• John Abowd and Richard Freeman’s edition of the NBER Project Research Report Immigration, Trade and the Labor Market (University of Chicago Press, 1991). Access: Gopher “nber.harvard.edu” /pub/trade.immigration.

• The dataset associated with David Backus and Patrick Kehoe’s “International Evidence of the Historical Properties of Business Cycles,” American Economic Review 82 (September 1992). Access: Anonymous ftp “uts.mcc.ac.uk” /pub/Krichel/DatEc.

• Gauss programs and datasets for count models and duration regression models associated with Gary King and Andrew Gelman’s research, particularly in King’s Unifying Political Methodology (Cambridge University Press, 1989). Access: Anonymous ftp “haavelmo. harvard.edu” pub/count; pub/judgeit; pub/ maxlink.

• The Penn World Tables dataset discussed in Robert Summer and Alan Heston’s “The Penn World Table (Mark 5): An Expanded Set of International Comparisons,” Quarterly Journal of Economics 106 (May 1991). Access: Anonymous ftp “nber.harvard.edu /pub/pwt55/.

Software libraries

• Many economics articles are written with the LaTeX typesetting program. Several archive sites have style files that correspond with various journal requirements. Bibliographic style files for the American Economic Review, the Canadian Joumal of Economics, and others are available. Access: Gopher “pip.shsu.edu” Eco- nomics/EconBib.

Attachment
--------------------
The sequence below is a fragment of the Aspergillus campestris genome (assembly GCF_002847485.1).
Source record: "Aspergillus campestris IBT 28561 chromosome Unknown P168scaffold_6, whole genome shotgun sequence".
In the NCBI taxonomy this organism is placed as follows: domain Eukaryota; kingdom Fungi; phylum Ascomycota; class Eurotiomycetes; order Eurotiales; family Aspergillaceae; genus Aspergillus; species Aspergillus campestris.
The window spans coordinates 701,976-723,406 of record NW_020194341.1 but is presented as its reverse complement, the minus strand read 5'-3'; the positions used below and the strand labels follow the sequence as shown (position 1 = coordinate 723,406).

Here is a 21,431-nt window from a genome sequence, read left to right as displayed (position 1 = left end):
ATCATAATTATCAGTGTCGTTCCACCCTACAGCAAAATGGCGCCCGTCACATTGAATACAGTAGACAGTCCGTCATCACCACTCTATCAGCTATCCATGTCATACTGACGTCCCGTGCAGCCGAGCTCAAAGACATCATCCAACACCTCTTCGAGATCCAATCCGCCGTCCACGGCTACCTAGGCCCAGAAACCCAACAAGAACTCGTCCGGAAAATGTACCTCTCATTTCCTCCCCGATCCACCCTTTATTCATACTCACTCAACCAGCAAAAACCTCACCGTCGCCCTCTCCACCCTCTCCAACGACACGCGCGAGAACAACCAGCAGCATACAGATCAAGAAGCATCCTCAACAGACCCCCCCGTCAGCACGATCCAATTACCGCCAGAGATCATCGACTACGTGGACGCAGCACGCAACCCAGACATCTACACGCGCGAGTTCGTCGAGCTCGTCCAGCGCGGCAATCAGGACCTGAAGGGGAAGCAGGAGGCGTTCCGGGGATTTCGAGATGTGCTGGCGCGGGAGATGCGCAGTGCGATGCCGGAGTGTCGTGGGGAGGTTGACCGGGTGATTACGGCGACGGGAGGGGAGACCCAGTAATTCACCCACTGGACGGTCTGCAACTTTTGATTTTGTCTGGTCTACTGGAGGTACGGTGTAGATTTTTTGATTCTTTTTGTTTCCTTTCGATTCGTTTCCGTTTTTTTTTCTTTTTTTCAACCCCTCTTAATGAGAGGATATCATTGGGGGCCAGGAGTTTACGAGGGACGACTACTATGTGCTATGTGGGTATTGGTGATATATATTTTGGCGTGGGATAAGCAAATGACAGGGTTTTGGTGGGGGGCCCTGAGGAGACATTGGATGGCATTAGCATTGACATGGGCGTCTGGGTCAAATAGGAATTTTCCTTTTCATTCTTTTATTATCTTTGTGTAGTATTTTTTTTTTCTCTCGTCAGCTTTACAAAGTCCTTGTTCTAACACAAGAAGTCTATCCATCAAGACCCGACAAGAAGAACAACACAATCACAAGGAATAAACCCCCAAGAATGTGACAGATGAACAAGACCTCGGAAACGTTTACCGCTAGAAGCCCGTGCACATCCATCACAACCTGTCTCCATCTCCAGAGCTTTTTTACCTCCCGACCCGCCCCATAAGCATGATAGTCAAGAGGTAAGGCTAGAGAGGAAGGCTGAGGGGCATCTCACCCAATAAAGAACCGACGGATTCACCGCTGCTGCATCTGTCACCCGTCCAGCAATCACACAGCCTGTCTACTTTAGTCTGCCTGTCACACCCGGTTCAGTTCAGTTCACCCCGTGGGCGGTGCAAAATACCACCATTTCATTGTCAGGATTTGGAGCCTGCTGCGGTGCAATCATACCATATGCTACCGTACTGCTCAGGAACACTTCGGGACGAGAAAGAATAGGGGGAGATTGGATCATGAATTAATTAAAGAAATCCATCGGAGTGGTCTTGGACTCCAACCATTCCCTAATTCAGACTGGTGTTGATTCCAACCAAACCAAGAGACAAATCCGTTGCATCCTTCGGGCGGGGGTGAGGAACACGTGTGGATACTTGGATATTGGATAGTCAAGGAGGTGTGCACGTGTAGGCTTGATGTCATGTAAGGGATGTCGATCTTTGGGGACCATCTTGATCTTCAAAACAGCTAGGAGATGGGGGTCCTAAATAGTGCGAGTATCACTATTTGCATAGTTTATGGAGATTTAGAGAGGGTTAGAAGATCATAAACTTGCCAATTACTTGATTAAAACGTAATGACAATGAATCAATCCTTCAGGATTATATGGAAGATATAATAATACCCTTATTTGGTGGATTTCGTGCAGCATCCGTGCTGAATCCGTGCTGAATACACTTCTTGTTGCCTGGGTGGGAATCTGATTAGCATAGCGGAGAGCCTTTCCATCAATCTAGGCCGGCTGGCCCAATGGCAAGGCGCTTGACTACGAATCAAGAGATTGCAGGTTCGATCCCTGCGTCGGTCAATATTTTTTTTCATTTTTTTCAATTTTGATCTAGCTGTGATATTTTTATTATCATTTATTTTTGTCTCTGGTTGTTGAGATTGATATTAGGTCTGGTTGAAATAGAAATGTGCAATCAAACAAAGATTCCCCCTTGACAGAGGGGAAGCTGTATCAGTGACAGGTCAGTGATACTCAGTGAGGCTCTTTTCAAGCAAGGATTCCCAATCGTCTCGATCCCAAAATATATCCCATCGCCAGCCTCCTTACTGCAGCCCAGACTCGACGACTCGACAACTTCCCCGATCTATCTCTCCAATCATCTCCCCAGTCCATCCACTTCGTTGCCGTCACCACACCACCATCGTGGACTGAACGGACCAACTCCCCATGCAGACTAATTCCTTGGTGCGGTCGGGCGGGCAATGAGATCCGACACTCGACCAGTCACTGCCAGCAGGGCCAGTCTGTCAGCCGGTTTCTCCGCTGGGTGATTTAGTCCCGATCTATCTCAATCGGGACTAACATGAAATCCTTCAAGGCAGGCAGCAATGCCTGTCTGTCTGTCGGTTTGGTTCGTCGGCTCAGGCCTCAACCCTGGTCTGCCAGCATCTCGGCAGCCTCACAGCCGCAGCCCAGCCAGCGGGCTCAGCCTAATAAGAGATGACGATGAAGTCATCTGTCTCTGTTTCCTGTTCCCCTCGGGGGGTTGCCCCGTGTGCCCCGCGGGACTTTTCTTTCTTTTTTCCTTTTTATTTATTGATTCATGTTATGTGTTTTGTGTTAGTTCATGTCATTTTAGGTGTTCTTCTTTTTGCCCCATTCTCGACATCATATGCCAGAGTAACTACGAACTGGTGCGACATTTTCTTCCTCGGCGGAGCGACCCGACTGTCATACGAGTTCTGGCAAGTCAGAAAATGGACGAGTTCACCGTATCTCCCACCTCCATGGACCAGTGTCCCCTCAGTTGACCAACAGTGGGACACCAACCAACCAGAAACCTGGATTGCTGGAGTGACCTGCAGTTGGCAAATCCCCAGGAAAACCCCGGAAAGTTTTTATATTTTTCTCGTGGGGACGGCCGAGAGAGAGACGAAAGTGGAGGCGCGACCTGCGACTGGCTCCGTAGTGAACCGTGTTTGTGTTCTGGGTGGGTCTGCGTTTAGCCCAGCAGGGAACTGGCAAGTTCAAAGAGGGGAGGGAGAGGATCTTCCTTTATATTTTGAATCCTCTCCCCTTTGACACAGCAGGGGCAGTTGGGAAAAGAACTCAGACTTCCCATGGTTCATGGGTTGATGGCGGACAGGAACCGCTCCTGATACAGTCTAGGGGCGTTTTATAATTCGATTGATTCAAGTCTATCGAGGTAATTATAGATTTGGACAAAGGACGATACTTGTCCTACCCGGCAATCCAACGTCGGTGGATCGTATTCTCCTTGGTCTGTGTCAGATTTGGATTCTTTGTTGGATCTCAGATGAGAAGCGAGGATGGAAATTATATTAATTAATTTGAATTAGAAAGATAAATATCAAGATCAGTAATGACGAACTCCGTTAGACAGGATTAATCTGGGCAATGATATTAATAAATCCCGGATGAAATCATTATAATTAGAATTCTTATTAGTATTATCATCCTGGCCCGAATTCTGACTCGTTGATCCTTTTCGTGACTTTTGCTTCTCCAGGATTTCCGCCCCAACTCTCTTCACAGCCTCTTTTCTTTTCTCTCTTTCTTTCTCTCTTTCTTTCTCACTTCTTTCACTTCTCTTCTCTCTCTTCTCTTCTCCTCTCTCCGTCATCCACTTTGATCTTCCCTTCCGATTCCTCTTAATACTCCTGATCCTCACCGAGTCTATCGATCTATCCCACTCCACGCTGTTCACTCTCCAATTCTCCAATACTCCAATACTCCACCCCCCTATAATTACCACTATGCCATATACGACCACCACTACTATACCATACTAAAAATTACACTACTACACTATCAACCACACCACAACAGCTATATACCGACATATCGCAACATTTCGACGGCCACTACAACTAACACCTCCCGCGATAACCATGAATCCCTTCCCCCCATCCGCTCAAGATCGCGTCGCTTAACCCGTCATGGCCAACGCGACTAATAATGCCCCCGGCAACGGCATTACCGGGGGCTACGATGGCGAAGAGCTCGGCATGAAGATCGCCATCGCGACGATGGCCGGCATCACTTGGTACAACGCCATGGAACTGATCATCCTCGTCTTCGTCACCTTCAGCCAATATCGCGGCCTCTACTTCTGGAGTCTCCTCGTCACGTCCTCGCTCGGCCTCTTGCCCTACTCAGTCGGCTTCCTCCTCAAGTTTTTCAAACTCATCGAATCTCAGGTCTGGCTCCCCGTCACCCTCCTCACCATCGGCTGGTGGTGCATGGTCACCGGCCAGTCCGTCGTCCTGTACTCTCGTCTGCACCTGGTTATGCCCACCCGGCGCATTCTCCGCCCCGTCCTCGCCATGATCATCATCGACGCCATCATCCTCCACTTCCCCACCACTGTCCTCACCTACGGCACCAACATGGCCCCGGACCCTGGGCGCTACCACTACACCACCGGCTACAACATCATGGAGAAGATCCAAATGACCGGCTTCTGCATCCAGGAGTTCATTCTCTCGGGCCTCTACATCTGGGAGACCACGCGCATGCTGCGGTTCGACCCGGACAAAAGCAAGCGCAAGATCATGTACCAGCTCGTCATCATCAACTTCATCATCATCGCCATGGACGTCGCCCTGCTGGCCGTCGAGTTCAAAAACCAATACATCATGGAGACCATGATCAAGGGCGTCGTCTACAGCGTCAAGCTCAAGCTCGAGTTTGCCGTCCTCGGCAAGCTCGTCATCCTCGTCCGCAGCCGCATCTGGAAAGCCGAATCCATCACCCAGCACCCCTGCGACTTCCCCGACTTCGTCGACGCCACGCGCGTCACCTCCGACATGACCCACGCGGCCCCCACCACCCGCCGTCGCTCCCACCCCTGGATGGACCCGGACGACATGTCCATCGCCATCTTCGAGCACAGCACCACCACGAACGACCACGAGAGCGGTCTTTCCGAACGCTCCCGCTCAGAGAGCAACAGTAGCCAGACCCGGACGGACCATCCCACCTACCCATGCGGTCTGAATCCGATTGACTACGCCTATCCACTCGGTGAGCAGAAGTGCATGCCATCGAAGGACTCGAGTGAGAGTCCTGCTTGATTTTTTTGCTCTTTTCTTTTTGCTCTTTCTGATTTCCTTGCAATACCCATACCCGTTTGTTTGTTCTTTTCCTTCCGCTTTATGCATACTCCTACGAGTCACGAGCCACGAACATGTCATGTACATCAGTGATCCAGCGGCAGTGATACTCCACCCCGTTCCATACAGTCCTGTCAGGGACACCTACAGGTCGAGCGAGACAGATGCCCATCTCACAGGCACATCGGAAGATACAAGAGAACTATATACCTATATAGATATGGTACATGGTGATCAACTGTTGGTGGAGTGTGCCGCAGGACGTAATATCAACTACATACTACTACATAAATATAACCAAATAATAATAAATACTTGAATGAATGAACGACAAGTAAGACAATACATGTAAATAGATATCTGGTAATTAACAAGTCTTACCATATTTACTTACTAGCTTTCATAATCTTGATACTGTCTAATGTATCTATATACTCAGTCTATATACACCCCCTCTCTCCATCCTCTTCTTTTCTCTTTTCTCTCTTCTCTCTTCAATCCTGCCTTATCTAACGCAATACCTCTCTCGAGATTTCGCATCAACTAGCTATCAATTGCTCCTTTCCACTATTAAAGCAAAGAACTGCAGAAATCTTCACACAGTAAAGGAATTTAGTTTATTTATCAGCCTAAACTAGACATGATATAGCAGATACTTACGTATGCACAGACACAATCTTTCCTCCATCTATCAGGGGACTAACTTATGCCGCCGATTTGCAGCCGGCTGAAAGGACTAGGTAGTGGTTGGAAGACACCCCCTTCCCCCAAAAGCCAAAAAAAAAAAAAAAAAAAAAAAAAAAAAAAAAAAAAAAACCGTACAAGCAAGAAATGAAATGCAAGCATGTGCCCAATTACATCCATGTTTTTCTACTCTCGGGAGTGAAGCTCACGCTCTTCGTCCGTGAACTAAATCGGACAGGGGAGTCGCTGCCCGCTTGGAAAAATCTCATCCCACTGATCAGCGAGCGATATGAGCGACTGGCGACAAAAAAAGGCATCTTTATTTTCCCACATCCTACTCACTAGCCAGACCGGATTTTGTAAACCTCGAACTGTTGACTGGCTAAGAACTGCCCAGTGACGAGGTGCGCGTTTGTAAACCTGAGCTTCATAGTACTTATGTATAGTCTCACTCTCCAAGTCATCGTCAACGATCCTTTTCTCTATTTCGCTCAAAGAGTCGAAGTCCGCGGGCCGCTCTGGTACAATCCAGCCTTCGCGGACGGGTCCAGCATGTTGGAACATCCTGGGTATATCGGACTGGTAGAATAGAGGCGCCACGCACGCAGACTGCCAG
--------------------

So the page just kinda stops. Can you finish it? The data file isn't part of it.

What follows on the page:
The Netlib archive is a library of mathematical software and databases. The programs originated in various U.S. research labs and are generally of very high quality. Most are written in Fortran but some other languages, particularly C and C++, are now available. Some well- known numerical software are on this site, including Linpack, Eispack, and Lapack. There are a number of sites available, several of which are listed below. Access: Gopher “wuecon.wustl.edu” /Washington University Economics Gopher/ NetLib /; or: Anonymous ftp “netlib2.cs.utk.edu”.

The Statlib archive of statistical software contains a large collection of statistics, data, directory lists, and random material. StatLib contains the source code to entire statistics packages such as XlispStat. This site is probably not as valuable to economists as Netlib. Access: Gopher “lib.stat.cmu.edu”; or: ftp “lib.stat.cmu.edu” (login as “statlib”, not anonymous).

Working papers

Like many academic disciplines, economics disseminates preliminary research through the preprint process of working papers. Several projects have begun to use the Internet as a wider and more efficient transmission medium. Three noteworthy projects are:

The NetEc project: This is an attempt to assemble an extensive bibliography of current working papers in economics from departments all over the world (BibEc), in addition to an archive collection of the working papers (WoPEc). Access: Gopher “uts.mcc.ac.uk” /Economics—NetEc/; or: Telnet “uts.mcc.ac.uk” login in as “NetEc”; or: Anonymous ftp “uts.mcc.ac.uk” /pub/ NetEc/.

The Econ-wρ archive: This is a project of the University of Washington at St. Louis that provides an Internet site for storing and accessing working papers in economics. The site is arranged according to the classification scheme from the Journal of Economic Literature. The Web server will display papers in PostScript format. Access: Gopher “econwpa.wustl.edu”; or: WWW “http:// econwpa.wustl.edu/Welcome.html”.